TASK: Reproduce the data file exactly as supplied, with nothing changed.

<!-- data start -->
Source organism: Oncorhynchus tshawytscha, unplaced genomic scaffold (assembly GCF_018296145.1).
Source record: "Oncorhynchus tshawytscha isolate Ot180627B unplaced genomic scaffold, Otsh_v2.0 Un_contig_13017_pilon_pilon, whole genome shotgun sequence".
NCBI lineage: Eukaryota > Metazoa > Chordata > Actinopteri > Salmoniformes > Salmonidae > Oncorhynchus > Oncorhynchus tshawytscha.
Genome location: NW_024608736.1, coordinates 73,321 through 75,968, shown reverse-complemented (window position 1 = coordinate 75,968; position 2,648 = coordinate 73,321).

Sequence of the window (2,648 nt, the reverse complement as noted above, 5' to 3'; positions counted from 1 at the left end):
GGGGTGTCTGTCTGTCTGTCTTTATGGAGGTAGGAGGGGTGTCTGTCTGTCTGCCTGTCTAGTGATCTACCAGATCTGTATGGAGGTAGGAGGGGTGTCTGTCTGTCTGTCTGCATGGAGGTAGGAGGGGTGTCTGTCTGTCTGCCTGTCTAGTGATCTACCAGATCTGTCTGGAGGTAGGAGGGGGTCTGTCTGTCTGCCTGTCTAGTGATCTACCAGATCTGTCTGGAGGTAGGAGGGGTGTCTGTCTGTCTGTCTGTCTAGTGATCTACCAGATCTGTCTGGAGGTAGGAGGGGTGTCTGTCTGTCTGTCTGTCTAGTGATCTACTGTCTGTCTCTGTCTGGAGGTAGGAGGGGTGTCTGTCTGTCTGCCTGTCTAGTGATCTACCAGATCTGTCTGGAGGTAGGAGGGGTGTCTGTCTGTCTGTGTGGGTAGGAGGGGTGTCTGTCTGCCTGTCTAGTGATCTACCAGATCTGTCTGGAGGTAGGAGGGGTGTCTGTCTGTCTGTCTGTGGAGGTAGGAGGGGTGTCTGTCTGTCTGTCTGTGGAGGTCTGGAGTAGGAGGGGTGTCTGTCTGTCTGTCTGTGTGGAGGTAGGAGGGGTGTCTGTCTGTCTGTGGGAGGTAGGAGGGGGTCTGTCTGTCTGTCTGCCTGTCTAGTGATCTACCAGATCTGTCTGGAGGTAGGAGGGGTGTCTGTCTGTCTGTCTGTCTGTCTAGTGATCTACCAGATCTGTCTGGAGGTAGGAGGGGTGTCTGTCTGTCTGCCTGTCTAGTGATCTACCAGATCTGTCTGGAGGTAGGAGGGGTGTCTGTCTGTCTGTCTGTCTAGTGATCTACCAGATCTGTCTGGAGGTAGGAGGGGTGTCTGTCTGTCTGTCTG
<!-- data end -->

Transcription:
Source organism: Oncorhynchus tshawytscha, unplaced genomic scaffold (assembly GCF_018296145.1).
Source record: "Oncorhynchus tshawytscha isolate Ot180627B unplaced genomic scaffold, Otsh_v2.0 Un_contig_13017_pilon_pilon, whole genome shotgun sequence".
NCBI lineage: Eukaryota > Metazoa > Chordata > Actinopteri > Salmoniformes > Salmonidae > Oncorhynchus > Oncorhynchus tshawytscha.
Genome location: NW_024608736.1, coordinates 73,321 through 75,968, shown reverse-complemented (window position 1 = coordinate 75,968; position 2,648 = coordinate 73,321).

Sequence of the window (2,648 nt, the reverse complement as noted above, 5' to 3'; positions counted from 1 at the left end):
GGGGTGTCTGTCTGTCTGTCTTTATGGAGGTAGGAGGGGTGTCTGTCTGTCTGCCTGTCTAGTGATCTACCAGATCTGTATGGAGGTAGGAGGGGTGTCTGTCTGTCTGTCTGCATGGAGGTAGGAGGGGTGTCTGTCTGTCTGCCTGTCTAGTGATCTACCAGATCTGTCTGGAGGTAGGAGGGGGTCTGTCTGTCTGCCTGTCTAGTGATCTACCAGATCTGTCTGGAGGTAGGAGGGGTGTCTGTCTGTCTGTCTGTCTAGTGATCTACCAGATCTGTCTGGAGGTAGGAGGGGTGTCTGTCTGTCTGTCTGTCTAGTGATCTACTGTCTGTCTCTGTCTGGAGGTAGGAGGGGTGTCTGTCTGTCTGCCTGTCTAGTGATCTACCAGATCTGTCTGGAGGTAGGAGGGGTGTCTGTCTGTCTGTGTGGGTAGGAGGGGTGTCTGTCTGCCTGTCTAGTGATCTACCAGATCTGTCTGGAGGTAGGAGGGGTGTCTGTCTGTCTGTCTGTGGAGGTAGGAGGGGTGTCTGTCTGTCTGTCTGTGGAGGTCTGGAGTAGGAGGGGTGTCTGTCTGTCTGTCTGTGTGGAGGTAGGAGGGGTGTCTGTCTGTCTGTGGGAGGTAGGAGGGGGTCTGTCTGTCTGTCTGCCTGTCTAGTGATCTACCAGATCTGTCTGGAGGTAGGAGGGGTGTCTGTCTGTCTGTCTGTCTGTCTAGTGATCTACCAGATCTGTCTGGAGGTAGGAGGGGTGTCTGTCTGTCTGCCTGTCTAGTGATCTACCAGATCTGTCTGGAGGTAGGAGGGGTGTCTGTCTGTCTGTCTGTCTAGTGATCTACCAGATCTGTCTGGAGGTAGGAGGGGTGTCTGTCTGTCTGTCTG